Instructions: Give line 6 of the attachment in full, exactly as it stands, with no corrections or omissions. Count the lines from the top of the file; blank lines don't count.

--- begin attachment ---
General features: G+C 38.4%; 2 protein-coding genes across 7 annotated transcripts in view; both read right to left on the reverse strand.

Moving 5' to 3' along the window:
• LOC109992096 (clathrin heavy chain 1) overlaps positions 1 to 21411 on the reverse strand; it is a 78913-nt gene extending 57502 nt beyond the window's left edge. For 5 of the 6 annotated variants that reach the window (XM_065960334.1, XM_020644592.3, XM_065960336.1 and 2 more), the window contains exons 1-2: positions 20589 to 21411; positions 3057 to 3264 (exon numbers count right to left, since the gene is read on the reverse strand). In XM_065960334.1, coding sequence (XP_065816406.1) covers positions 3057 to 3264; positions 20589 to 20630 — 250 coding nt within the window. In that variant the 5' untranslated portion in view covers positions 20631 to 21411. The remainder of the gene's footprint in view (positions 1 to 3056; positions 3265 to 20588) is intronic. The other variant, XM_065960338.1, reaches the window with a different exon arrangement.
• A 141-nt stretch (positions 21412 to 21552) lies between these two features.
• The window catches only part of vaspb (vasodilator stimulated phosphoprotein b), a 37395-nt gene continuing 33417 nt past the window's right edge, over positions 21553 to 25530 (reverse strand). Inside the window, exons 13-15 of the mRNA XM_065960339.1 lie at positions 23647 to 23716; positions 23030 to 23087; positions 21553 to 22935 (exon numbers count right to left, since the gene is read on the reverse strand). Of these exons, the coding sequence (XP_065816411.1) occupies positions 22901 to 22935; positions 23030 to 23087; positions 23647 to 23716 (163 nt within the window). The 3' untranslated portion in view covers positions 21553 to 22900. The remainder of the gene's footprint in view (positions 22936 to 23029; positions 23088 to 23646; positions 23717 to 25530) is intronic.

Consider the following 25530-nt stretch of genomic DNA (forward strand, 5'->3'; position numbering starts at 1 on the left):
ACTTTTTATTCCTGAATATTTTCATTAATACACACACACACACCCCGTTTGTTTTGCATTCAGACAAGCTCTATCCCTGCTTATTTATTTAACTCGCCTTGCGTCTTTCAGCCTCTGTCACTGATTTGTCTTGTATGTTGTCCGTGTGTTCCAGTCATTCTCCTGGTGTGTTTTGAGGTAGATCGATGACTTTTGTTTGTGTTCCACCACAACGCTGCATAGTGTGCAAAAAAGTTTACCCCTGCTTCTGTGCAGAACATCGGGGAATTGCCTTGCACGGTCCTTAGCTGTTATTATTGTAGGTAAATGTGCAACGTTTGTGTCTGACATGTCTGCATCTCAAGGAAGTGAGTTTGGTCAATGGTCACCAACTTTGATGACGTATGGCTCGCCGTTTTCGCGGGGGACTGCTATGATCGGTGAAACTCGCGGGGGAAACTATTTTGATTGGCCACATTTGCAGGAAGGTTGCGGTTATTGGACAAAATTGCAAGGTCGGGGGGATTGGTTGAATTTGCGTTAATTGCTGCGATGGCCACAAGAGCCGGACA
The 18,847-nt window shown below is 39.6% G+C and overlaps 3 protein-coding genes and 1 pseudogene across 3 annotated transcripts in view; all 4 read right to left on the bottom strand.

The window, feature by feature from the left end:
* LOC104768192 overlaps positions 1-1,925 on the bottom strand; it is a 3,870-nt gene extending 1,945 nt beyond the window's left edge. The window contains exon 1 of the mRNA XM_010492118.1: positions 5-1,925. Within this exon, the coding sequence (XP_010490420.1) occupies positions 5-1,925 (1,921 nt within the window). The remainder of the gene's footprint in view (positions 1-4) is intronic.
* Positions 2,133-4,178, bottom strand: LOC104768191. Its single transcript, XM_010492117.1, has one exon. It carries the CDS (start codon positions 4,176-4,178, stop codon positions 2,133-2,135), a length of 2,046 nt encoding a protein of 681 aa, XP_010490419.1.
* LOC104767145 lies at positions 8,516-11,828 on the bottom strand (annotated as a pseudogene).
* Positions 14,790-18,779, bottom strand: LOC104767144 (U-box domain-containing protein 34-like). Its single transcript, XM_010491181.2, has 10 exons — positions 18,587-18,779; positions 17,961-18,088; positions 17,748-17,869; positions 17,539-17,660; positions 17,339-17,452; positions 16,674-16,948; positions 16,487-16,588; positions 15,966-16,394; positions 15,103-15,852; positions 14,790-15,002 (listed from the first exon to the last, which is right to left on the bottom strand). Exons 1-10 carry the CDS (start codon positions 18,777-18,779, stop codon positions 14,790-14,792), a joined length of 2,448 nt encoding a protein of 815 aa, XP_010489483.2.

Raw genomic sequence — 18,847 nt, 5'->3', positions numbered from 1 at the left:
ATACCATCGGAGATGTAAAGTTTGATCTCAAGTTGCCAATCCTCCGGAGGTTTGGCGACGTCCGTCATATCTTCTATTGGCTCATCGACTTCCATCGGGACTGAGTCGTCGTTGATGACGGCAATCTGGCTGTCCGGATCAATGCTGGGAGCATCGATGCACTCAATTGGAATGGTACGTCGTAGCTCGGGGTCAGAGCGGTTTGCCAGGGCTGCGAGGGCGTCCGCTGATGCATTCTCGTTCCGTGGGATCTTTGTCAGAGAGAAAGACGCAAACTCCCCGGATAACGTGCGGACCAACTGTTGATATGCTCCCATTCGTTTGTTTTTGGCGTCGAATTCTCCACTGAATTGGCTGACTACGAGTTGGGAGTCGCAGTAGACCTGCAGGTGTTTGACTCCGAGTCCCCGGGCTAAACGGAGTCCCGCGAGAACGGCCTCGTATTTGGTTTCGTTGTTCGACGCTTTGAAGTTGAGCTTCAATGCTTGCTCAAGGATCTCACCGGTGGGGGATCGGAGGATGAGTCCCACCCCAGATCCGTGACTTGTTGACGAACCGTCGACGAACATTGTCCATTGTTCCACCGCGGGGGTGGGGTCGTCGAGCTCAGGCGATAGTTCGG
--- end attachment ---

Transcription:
Consider the following 25530-nt stretch of genomic DNA (forward strand, 5'->3'; position numbering starts at 1 on the left):